6 Enterprising Ways The Candidates In South Carolina Are Making A Last-Minute Play For Votes
On Saturday, Feb. 20, voters all over South Carolina head to the polls to participate in the "first in the South" Republican primary. The South Carolina primary is the first election-voting event since the New Hampshire primary shook up the polls, and presidential hopefuls have been trying to convince Southern voters why they deserve their support. As with every caucus and primary, the results of the South Carolina primary could project certain candidates' continued success (like Donald Trump), but it will also likely push some candidates to drop out of the race completely. As the political tension grew leading up to the voting, here's how the candidates spent South Carolina primary eve.
Because the statewide winner will earn 29 delegates, there's a lot at stake at the primary. Per usual, Donald Trump led the polls in South Carolina, trailed by Ted Cruz and Marco Rubio. Whoever emerges the front-runner could have a leg up on the other candidates after the delegate distribution, especially heading into Super Tuesday in March, where they will receive even more delegates. In an attempt to gain voters' support, Republican candidates cried "dirty politics" and attacked their opponents, specifically Ted Cruz, for being liars. After launching a somewhat successful smear campaign, the candidates spent the day before the South Carolina primary touting their accomplishments on Twitter and holding last-minute rallies.
Marco Rubio Sold His "Marcomentum"
On the day before the state's primary, Rubio took time out of his busy schedule to take photos with his endearing micro-supporters. With less than 24 hours until voting, Rubio held four rallies around the Palmetto State to garner the support of any remaining undecided voters. Rubio advocated for his "rock solid conservative record," which protesters criticized in New Hampshire, and his plans on how he will defeat Hillary Clinton — his campaign's presumed opponent — in November.
His winning strategy, though, was to sell his ability to carry himself through the race until he makes it to the White House, aka he focused on his "Marcomentum" and retweeted young supporters who believed in his trajectory.
Ben Carson Proved His Leadership Skills
Typically when people think of a leader, they think of someone with a loud, boisterous voice. However, Carson stands behind his soft-spoken ways and denies being low-energy. In the hours leading up to the ever-important South Carolina primary, Carson reminded voters why he would be a great leader and how he will champion the rights of all people. In an attempt to connect with different groups of people, Carson spoke with veterans in North Charleston on the day before the primary.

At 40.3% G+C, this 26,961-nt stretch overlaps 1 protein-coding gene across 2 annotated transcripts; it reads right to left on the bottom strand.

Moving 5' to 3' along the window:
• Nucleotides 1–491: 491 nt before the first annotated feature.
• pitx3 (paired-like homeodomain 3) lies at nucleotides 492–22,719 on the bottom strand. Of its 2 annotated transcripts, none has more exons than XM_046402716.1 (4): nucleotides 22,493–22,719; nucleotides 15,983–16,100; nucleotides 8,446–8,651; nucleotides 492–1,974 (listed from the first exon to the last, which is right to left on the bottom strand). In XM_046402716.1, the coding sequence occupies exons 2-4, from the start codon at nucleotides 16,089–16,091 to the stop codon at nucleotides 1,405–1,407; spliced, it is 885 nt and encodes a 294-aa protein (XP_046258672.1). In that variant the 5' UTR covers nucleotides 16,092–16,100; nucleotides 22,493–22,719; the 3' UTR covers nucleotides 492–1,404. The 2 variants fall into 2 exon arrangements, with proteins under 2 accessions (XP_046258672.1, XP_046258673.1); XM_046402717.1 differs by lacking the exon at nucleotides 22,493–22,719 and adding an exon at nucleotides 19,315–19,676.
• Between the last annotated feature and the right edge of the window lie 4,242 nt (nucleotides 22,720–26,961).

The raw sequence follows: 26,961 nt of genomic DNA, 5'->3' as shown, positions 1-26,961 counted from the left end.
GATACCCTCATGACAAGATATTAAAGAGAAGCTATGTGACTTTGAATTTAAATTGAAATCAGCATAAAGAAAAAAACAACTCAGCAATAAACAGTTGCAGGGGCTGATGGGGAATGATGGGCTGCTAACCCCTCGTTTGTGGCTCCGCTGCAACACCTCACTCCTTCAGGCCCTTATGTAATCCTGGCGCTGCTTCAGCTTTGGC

Donald Trump Scaled Back Social Media Presence
In a strange turn of events, Trump actually went sort of MIA on social media (specifically Twitter) on the day before the South Carolina primary. At this point, "Twitter rant" is synonymous with Trump's campaign, so it was unlike The Donald not to share his every thought with the clock running out until Southern voters made their decision. However, Trump clarified to his Facebook followers that he is self-funding his campaign, and "from these polls, the people of South Carolina understand that!!!"
Although Trump was less vocal on social media before the primary, he created his infrequent posts wisely; in the afternoon, Trump addressed the Pope conflict and strategically re-posted Evangelist Franklin Graham's post supporting Trump's national security position in light of the papal conflict.
John Kasich Increased Canvass Efforts
Canvassing — going door to door to convince residents to vote for your candidate — is an integral part of gaining support, especially before a primary. On the South Carolina primary eve, Kasich's campaign increased its canvassing efforts in hopes of coming out with another second-place finish like he did in New Hampshire. Kasich also held a town hall in Columbia, South Carolina, where he reminded voters how he will get the economy back on track. Oh yeah, and Kasich posted the perfect Captain America GIF, because 'Merica.
Jeb(!) Bush Showed His Strength
Although Trump likes to criticize Bush for being "low energy," Bush used the day before the Palmetto State primary to show that he is a strong, independent leader who doesn't need Trump. He made clear that he will "hold the government and employees accountable" when it comes to veterans affairs. Also, what's a strong leader without a strong military? Bush touted his master plan for a military to keep us (and our children) safe and secure.
Ted Cruz Hung With Some Interesting Characters
They say history repeats itself, and that was true on the South Carolina primary's eve when Cruz hung out with Phil Robertson of Duck Dynasty, just as he spent Iowa Caucus eve. Surprisingly, Cruz didn't spend a lot of time advocating for his presidential plans or making his case for the next POTUS. Instead, he encouraged people to #ChooseCruz through promotional videos. Cruz made a small mention of that whole lawsuit thing — a Chicago judge heard the case on Cruz vs. qualifying for being president. But even on the day before the South Carolina primary, Cruz still referred to the whole birther ordeal as frivolous and shared that frivolity with Facebook.